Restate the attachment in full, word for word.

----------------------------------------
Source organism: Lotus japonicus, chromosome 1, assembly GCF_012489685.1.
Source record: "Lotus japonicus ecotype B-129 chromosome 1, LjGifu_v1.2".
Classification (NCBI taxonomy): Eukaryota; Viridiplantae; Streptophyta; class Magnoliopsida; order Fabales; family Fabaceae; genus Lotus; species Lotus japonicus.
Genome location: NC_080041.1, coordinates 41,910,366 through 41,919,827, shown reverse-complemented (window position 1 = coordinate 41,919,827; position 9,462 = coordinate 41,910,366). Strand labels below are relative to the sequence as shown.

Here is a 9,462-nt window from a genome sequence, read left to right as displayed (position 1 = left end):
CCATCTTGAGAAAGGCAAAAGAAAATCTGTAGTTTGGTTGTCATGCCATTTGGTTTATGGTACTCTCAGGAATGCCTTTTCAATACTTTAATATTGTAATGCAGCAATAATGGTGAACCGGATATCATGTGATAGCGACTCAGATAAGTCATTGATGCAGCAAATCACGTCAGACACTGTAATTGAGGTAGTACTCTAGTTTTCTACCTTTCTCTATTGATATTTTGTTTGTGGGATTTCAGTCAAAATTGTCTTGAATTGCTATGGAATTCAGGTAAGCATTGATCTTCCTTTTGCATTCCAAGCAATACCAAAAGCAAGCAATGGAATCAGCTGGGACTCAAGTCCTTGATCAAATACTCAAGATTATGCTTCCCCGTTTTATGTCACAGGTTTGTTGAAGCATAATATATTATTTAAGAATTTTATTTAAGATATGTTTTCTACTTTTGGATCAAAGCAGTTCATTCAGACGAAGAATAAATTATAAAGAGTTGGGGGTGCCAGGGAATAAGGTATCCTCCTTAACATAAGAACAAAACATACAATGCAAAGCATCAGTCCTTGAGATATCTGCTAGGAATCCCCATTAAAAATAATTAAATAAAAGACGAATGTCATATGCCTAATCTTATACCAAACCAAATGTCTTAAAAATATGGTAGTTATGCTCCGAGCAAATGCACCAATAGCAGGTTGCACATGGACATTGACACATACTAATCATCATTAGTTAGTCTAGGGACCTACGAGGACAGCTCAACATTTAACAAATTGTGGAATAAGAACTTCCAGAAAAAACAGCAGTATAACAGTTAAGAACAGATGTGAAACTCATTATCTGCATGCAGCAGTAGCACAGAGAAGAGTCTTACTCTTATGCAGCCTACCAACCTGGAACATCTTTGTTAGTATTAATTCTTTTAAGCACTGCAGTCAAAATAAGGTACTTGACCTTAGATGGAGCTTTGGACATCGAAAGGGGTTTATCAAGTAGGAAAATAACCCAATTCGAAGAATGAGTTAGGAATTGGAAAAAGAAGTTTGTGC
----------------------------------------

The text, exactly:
Source organism: Lotus japonicus, chromosome 1, assembly GCF_012489685.1.
Source record: "Lotus japonicus ecotype B-129 chromosome 1, LjGifu_v1.2".
Classification (NCBI taxonomy): Eukaryota; Viridiplantae; Streptophyta; class Magnoliopsida; order Fabales; family Fabaceae; genus Lotus; species Lotus japonicus.
Genome location: NC_080041.1, coordinates 41,910,366 through 41,919,827, shown reverse-complemented (window position 1 = coordinate 41,919,827; position 9,462 = coordinate 41,910,366). Strand labels below are relative to the sequence as shown.

Here is a 9,462-nt window from a genome sequence, read left to right as displayed (position 1 = left end):
CCATCTTGAGAAAGGCAAAAGAAAATCTGTAGTTTGGTTGTCATGCCATTTGGTTTATGGTACTCTCAGGAATGCCTTTTCAATACTTTAATATTGTAATGCAGCAATAATGGTGAACCGGATATCATGTGATAGCGACTCAGATAAGTCATTGATGCAGCAAATCACGTCAGACACTGTAATTGAGGTAGTACTCTAGTTTTCTACCTTTCTCTATTGATATTTTGTTTGTGGGATTTCAGTCAAAATTGTCTTGAATTGCTATGGAATTCAGGTAAGCATTGATCTTCCTTTTGCATTCCAAGCAATACCAAAAGCAAGCAATGGAATCAGCTGGGACTCAAGTCCTTGATCAAATACTCAAGATTATGCTTCCCCGTTTTATGTCACAGGTTTGTTGAAGCATAATATATTATTTAAGAATTTTATTTAAGATATGTTTTCTACTTTTGGATCAAAGCAGTTCATTCAGACGAAGAATAAATTATAAAGAGTTGGGGGTGCCAGGGAATAAGGTATCCTCCTTAACATAAGAACAAAACATACAATGCAAAGCATCAGTCCTTGAGATATCTGCTAGGAATCCCCATTAAAAATAATTAAATAAAAGACGAATGTCATATGCCTAATCTTATACCAAACCAAATGTCTTAAAAATATGGTAGTTATGCTCCGAGCAAATGCACCAATAGCAGGTTGCACATGGACATTGACACATACTAATCATCATTAGTTAGTCTAGGGACCTACGAGGACAGCTCAACATTTAACAAATTGTGGAATAAGAACTTCCAGAAAAAACAGCAGTATAACAGTTAAGAACAGATGTGAAACTCATTATCTGCATGCAGCAGTAGCACAGAGAAGAGTCTTACTCTTATGCAGCCTACCAACCTGGAACATCTTTGTTAGTATTAATTCTTTTAAGCACTGCAGTCAAAATAAGGTACTTGACCTTAGATGGAGCTTTGGACATCGAAAGGGGTTTATCAAGTAGGAAAATAACCCAATTCGAAGAATGAGTTAGGAATTGGAAAAAGAAGTTTGTGC